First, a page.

Acknowledging that the impact of the state’s slumping economy has crimped some initial momentum created by last year’s debut Regional Policy Conference, its organizers remain vigilant in pursuing business community objectives that emerged from the two-day session last September. Successful efforts to unite the concerns of the east and west side of Michigan have been encouraging to the ongoing process, the group said.
“We’re staying the course,” said Jeanne Englehart, president/CEO of the Grand Rapids Area Chamber of Commerce. “The huge downturn in the economy has enabled us to crystallize some of our messages.”
The Business Journal editorial staff met recently with key participants in the Regional Policy Conference that was held in Grand Rapids last year and will be staged again Sept. 16-17, 2010. Progress — or the lack thereof — on the five policy directives emerging from the conference is documented in this edition.
Participating in the discussion, in addition to Englehart, were event co-chairs Jeff Connolly, president of West Michigan Operations, Blue Cross Blue Shield of Michigan; Doug DeVos, president of Amway Corp.; and former U.S. ambassador and businessman Peter Secchia. They were joined by Jared Rodriguez, senior vice president of government affairs for the Grand Rapids Chamber and director of the 2010 Regional Policy Conference. The event’s other co-chair, Jim Dunlap, CEO of Huntington Bank, was unavailable for the session.
“We were met with some unanticipated headwinds,” DeVos said. “It’s been a function of getting people’s attention. We’ve had great engagement in the business community. The overall economic downturn has led to an even bigger crisis in Lansing.”
The opportunity to influence state policy changes identified during the conference will be enhanced significantly, group members said, with the recent announcement that Detroit Renaissance has changed its name to Business Leaders for Michigan, with an expanded organization and broader focus that now includes West Michigan CEOs.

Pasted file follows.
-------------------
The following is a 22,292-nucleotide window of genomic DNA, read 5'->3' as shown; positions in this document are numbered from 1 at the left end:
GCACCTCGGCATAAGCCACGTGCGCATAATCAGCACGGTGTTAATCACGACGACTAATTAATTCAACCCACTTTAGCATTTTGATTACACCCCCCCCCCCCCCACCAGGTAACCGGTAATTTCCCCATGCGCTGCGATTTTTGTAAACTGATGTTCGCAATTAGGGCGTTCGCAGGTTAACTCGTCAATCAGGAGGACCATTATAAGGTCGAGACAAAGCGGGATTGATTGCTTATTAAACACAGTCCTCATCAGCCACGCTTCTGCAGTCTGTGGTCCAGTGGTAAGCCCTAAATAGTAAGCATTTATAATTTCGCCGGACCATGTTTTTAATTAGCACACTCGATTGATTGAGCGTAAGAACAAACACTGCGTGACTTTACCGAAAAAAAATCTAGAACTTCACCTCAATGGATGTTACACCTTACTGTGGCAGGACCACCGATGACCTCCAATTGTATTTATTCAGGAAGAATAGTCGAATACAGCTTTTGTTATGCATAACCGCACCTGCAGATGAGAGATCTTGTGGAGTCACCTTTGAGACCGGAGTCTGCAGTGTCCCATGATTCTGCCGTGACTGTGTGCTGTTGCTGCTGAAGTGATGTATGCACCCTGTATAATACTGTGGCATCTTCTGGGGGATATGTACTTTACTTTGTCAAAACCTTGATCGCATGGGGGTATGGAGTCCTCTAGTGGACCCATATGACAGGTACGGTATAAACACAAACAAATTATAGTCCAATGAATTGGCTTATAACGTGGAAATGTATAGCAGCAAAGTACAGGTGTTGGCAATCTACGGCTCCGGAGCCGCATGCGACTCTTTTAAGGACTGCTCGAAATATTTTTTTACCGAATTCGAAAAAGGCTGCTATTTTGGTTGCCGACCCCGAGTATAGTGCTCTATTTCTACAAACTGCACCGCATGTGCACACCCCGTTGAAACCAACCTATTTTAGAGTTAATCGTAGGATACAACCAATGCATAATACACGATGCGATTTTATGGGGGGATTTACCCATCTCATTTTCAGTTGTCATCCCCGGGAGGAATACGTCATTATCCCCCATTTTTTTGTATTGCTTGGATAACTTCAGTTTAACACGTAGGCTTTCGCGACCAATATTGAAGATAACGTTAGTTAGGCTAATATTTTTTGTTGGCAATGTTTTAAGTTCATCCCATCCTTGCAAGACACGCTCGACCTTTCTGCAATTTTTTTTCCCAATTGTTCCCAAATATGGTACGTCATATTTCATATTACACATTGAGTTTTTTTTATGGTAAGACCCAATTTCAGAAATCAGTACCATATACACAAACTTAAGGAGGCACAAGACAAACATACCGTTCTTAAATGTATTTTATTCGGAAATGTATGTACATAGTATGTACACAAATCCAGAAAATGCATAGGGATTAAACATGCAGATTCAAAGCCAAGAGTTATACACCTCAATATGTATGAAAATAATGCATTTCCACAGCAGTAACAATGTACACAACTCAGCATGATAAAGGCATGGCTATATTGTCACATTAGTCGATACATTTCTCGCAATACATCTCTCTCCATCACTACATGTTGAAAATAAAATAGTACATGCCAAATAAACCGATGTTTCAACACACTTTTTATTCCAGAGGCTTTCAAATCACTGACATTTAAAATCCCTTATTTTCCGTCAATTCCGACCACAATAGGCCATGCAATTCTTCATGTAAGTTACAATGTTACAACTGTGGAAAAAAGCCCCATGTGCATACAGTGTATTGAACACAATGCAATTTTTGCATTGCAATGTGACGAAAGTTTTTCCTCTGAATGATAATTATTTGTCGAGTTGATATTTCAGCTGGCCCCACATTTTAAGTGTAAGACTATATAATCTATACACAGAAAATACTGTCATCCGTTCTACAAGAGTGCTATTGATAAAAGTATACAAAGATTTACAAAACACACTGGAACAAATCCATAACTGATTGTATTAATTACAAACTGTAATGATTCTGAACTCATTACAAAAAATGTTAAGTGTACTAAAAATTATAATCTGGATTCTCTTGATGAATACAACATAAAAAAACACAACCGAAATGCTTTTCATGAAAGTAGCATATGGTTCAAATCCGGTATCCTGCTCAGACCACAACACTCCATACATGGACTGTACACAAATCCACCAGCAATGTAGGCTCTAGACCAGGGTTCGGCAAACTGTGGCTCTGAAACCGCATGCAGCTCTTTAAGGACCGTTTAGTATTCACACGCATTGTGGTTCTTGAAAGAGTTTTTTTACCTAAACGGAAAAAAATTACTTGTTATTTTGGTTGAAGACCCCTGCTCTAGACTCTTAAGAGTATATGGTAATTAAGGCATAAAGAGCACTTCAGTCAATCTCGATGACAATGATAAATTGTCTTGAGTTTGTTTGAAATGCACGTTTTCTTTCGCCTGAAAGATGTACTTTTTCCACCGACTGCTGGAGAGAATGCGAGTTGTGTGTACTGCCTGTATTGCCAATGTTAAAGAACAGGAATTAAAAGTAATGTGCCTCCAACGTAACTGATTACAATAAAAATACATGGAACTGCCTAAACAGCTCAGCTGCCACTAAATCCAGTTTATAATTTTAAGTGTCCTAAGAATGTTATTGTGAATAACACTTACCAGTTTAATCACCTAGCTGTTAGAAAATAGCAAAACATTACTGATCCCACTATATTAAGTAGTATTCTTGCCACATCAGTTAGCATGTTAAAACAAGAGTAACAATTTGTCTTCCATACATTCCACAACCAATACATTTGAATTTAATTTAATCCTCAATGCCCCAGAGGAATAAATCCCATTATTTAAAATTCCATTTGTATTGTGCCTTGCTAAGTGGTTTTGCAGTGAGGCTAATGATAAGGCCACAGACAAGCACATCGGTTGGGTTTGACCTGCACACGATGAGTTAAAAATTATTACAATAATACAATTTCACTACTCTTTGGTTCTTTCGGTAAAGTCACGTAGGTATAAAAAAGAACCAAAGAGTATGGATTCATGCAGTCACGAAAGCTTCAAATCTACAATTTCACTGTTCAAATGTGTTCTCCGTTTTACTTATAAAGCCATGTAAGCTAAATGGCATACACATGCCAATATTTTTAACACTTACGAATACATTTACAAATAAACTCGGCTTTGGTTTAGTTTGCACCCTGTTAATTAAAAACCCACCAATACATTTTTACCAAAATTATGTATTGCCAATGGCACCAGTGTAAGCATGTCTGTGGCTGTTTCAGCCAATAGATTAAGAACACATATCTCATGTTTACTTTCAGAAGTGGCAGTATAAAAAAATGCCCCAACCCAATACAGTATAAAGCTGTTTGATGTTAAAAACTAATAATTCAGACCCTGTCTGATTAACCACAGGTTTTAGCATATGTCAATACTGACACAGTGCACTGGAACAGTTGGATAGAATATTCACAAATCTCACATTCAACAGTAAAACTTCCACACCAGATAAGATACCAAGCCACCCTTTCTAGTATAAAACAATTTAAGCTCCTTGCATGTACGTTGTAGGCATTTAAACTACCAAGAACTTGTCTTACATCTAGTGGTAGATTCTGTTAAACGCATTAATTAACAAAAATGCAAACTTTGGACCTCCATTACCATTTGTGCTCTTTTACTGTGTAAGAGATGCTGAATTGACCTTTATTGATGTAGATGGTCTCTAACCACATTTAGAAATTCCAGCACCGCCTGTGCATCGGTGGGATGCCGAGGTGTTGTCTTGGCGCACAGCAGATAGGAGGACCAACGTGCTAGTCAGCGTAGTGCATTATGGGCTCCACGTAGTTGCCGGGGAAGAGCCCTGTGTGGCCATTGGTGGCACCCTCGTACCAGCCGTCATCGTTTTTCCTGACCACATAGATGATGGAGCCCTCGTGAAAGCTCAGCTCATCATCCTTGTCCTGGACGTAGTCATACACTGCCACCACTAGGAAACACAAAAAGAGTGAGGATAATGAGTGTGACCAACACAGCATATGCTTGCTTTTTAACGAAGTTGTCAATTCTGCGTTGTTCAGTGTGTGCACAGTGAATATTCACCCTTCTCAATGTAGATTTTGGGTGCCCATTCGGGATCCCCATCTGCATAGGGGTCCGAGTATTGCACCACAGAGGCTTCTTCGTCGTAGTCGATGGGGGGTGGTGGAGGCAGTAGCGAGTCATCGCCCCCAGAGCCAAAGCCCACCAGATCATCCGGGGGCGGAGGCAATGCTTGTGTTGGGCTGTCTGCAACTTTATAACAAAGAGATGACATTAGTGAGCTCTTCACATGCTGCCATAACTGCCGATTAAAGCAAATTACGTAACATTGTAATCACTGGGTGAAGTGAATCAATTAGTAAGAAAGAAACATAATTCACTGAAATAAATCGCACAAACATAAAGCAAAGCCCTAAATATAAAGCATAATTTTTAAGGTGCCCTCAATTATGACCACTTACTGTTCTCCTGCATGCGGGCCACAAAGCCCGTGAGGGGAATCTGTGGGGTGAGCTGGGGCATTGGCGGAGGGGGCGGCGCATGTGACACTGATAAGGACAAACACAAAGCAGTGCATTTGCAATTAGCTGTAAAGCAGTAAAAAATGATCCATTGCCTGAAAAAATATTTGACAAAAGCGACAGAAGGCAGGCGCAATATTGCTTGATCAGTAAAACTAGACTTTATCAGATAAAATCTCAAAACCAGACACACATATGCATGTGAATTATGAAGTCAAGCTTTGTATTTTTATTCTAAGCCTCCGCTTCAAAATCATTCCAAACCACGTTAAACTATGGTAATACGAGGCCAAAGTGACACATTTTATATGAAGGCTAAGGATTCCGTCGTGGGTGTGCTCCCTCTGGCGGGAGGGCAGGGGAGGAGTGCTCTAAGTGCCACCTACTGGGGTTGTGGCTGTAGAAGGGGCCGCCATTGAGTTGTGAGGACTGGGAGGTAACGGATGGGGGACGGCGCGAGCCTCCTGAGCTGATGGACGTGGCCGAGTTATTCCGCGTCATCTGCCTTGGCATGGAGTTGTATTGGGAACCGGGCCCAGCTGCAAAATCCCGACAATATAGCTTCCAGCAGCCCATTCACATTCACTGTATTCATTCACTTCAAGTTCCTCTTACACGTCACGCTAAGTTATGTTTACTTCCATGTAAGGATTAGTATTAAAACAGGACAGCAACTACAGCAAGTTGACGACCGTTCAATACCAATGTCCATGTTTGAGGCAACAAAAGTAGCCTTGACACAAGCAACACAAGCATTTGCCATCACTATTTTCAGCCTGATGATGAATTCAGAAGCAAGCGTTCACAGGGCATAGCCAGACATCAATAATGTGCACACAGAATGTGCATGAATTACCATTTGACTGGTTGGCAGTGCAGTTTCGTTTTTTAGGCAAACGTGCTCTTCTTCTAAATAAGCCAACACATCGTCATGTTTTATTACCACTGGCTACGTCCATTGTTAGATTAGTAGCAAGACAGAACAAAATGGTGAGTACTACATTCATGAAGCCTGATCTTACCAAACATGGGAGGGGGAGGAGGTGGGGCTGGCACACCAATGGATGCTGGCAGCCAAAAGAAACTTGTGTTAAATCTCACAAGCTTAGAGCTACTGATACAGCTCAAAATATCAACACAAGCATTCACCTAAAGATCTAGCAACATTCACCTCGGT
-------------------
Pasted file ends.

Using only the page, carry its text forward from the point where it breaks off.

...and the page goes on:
Connolly noted such melding of interests are essential to “band together to build some type of bridge between east and west. We recognize there are inherent differences, but, again, a lot of our efforts are in common.”
Announced simultaneously was a movement by 14 business organizations across Michigan, led by the state’s largest chambers of commerce, to send state government leaders a list of suggested changes to reform the structure of state government, with the aim of influencing the 2010 budget process currently in flux.
Rodriguez said the full-court-press on legislators and the governor is in pursuit of structural reform that must “move forward, looking three to five years out. We’ve had great regional participation within the (policy conference) task forces. We feel we are positioned as a region through our conference directives to move forward in this process.”
Secchia sees hopeful signs that business leaders in the Detroit region may finally be able to break loose from what he identified as previous political obstacles that hampered united policy approaches for the entire state.
“What’s needed is a statewide conceptual approach that we tried 15 years ago,” said Secchia, who maintains that the previous effort to unite business interests waned when the gatherings “developed into a rich man’s Rotary Club” that didn’t include enough government involvement and interaction.
“People didn’t want to make decisions in Detroit,” Secchia said. “Maybe that’s why they’re bankrupt now.
“Executives have to have some chutzpah,” Secchia said. “What’s difficult is that, in the big mess of Detroit, (it has been) difficult to get folks to stand out above the pack. Now we think we’ve got the connections to do that.”
Putting united pressure on the legislature and governor’s office is primary to the collaborative efforts finding success, Secchia said.
“The problem with the divide is it is there — it is in Lansing,” he said “All the money flows down the other side of the slope and nothing comes to this side of the slope to support the arts, culture, the small business community.”
DeVos said West Michigan voices are being heard more frequently. “It’s a new day. This is a challenge with which we’re all impacted. The limited interaction I’ve had has been very positive.”